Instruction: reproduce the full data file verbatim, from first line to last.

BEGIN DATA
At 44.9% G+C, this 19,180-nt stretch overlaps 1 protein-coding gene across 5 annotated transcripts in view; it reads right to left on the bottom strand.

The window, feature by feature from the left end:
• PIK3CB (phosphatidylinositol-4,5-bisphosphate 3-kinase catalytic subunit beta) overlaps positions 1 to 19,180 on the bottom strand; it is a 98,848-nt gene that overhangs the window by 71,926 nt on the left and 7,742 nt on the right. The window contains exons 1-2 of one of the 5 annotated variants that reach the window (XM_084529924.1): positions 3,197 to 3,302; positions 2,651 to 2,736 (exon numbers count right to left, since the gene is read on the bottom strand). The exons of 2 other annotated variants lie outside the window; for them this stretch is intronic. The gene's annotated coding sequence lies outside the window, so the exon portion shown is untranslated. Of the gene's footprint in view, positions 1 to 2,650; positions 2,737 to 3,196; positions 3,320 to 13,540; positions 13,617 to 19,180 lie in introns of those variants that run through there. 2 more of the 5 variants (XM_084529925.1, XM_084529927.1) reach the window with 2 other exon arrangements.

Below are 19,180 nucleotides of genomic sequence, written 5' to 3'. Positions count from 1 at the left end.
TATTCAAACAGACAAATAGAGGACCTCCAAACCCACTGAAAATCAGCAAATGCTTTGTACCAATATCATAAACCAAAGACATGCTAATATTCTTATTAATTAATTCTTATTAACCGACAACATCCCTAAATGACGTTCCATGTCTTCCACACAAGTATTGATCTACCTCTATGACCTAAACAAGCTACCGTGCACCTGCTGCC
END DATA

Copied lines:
At 44.9% G+C, this 19,180-nt stretch overlaps 1 protein-coding gene across 5 annotated transcripts in view; it reads right to left on the bottom strand.

The window, feature by feature from the left end:
• PIK3CB (phosphatidylinositol-4,5-bisphosphate 3-kinase catalytic subunit beta) overlaps positions 1 to 19,180 on the bottom strand; it is a 98,848-nt gene that overhangs the window by 71,926 nt on the left and 7,742 nt on the right. The window contains exons 1-2 of one of the 5 annotated variants that reach the window (XM_084529924.1): positions 3,197 to 3,302; positions 2,651 to 2,736 (exon numbers count right to left, since the gene is read on the bottom strand). The exons of 2 other annotated variants lie outside the window; for them this stretch is intronic. The gene's annotated coding sequence lies outside the window, so the exon portion shown is untranslated. Of the gene's footprint in view, positions 1 to 2,650; positions 2,737 to 3,196; positions 3,320 to 13,540; positions 13,617 to 19,180 lie in introns of those variants that run through there. 2 more of the 5 variants (XM_084529925.1, XM_084529927.1) reach the window with 2 other exon arrangements.

Below are 19,180 nucleotides of genomic sequence, written 5' to 3'. Positions count from 1 at the left end.
TATTCAAACAGACAAATAGAGGACCTCCAAACCCACTGAAAATCAGCAAATGCTTTGTACCAATATCATAAACCAAAGACATGCTAATATTCTTATTAATTAATTCTTATTAACCGACAACATCCCTAAATGACGTTCCATGTCTTCCACACAAGTATTGATCTACCTCTATGACCTAAACAAGCTACCGTGCACCTGCTGCC